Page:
Preserving oral histories of individuals with disabilities is an important aspect of ensuring a comprehensive historic record. There is a dearth of oral histories of this population, especially those that pertain to institutional living. We take for granted that the expertise on intellectual disabilities comes from people who do not have intellectual disabilities themselves. However, there may be significant advantages in including the perspectives of the beneficiaries of that expertise in our accounts of intellectual disability. Accordingly, in this paper we present some of the benefits of preserving oral histories of individuals with intellectual disabilities, describe a few examples of oral histories, and encourage individuals and organizations to take a more active role in collecting such autobiographical information. In making our points, we have not attempted an exhaustive treatment of the issues surrounding the topic of oral histories of people with disabilities.
Why Is It Important to Preserve Oral History?
Irrespective of the subject matter, historical accounts are most valid if they are provided by people who experienced the conditions or events that are being preserved. For example, a history enthusiast of World War II would be riveted by a pilot's description of an aerial dogfight during the Battle for Britain, not only because it is an exciting story, but because it offers realistic details that are not present in more removed or abstracted accounts. Indeed, such an account might be more reliable than a written account by a professional historian, or at the very least, it adds a dimension of truth that can be provided only by the person who was closest to the action. By contrast, an enthusiast of the history of people with intellectual disabilities would be hard pressed to find an account of the care and treatment of such people that was provided by a person who experienced that care and treatment. In fact, nearly all of the information about people with intellectual disabilities, including historical information, was written by people who did not experience it. Clearly, people with intellectual disabilities have much to contribute to our knowledge of what has happened to them and how we can we can be of greater assistance.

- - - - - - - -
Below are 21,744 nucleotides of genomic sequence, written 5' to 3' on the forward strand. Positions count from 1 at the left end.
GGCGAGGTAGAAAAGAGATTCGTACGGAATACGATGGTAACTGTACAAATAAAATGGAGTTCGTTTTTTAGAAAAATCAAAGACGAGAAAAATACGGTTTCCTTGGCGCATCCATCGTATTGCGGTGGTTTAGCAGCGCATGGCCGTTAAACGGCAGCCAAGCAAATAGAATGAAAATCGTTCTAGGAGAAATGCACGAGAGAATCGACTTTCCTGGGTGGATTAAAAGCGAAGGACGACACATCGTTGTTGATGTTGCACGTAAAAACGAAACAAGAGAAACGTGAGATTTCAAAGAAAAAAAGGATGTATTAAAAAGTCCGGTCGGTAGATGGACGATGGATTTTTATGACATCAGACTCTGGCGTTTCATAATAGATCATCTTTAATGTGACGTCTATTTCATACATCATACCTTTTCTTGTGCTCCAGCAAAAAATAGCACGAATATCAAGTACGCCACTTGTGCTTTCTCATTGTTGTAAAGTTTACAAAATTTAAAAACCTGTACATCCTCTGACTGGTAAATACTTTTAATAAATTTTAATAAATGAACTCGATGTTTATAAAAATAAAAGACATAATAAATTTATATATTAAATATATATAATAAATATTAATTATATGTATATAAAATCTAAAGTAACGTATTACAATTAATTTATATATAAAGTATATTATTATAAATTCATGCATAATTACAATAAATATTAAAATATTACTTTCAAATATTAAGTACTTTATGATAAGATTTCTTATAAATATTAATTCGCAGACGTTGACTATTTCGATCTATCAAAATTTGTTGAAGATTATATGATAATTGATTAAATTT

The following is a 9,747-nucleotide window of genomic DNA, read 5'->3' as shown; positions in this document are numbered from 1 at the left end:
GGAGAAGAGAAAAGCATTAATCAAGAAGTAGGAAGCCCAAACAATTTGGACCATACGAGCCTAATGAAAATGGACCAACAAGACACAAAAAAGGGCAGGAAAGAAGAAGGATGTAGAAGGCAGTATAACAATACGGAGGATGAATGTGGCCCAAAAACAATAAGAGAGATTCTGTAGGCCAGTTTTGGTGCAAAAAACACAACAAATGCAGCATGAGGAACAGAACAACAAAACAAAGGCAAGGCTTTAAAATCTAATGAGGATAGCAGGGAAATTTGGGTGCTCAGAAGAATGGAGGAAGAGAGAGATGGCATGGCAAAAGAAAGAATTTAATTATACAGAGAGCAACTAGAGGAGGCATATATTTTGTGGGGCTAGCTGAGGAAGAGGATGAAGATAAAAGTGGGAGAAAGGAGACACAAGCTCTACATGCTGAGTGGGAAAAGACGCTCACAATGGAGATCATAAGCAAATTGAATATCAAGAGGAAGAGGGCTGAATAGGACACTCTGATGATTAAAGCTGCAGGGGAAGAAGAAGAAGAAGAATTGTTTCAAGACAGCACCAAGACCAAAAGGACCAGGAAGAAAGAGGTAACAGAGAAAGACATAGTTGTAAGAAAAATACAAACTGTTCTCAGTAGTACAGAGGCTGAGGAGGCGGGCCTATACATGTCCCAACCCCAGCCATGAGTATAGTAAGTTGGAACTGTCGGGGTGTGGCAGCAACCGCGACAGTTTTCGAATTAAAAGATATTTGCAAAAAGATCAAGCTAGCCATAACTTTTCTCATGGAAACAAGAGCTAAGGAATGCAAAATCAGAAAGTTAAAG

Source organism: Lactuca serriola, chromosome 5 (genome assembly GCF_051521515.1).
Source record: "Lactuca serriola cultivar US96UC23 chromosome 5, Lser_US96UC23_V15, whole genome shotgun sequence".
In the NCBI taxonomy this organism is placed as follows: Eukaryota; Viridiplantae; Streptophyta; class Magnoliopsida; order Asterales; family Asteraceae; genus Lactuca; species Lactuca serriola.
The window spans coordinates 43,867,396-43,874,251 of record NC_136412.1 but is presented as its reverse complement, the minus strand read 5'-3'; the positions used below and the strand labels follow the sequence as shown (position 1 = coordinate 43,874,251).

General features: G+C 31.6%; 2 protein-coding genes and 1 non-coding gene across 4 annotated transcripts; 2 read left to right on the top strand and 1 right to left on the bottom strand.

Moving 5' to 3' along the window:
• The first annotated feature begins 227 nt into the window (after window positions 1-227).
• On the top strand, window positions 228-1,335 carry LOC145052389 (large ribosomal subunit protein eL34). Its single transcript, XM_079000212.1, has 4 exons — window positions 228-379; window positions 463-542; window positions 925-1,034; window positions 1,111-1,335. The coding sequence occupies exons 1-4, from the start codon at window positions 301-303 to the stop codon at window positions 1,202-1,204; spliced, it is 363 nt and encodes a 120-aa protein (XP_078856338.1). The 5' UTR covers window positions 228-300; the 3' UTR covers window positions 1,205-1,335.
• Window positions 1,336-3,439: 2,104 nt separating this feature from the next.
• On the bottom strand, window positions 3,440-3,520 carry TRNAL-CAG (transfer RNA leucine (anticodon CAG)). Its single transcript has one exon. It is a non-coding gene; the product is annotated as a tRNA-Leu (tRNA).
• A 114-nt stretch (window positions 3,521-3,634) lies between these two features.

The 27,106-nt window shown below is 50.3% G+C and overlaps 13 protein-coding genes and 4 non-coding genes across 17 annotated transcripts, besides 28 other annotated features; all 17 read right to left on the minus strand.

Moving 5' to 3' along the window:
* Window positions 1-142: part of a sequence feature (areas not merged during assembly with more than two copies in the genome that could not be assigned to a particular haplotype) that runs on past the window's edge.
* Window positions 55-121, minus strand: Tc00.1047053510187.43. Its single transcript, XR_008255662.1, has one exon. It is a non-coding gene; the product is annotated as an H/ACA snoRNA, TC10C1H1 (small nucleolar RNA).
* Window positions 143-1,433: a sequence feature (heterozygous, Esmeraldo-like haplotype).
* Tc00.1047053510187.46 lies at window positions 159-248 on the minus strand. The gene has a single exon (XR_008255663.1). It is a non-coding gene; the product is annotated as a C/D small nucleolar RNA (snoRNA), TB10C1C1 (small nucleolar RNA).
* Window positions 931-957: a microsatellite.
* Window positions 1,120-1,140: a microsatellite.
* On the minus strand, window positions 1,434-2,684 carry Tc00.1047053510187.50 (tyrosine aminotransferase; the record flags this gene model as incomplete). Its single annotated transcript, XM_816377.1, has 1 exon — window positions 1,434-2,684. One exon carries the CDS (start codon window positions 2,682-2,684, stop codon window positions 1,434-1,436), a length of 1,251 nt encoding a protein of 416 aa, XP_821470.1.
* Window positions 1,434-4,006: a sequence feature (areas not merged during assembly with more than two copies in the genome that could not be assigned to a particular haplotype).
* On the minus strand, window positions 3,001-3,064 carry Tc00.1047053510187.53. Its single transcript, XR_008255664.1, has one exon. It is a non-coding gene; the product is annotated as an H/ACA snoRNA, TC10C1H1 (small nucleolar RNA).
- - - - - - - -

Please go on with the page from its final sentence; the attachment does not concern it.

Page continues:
In recent years there has been a resurgence of interest in the history of disabilities (Braddock, 2001), which may be due to, in part, to the maturing of this field of study and the nurturing by recent excellent works on the history (Ferguson, 1994; Smith, 1985; Trent, 1994; Wickham, 2001). Perhaps the most obvious gap in our preservation efforts is the dearth of oral histories and recollections of people with disabilities themselves. This kind of information is important because it can convey intimate and frank depictions that are rarely observed in an official record, although such perspectives can enhance our understanding of a situation or event. Too often, the written record of service bears little resemblance to the experiences of those exposed to it. For example, the glowing annual report written by the institutional director is often directly contradicted by the witness of those who were held at the same institution. Worse, parents and consumers who were considering the institutional alternative were sometimes duped into believing that life in the institution would provide a healthy, high-quality lifestyle, as can be seen in the following oral history transcription (Dillon, 2000):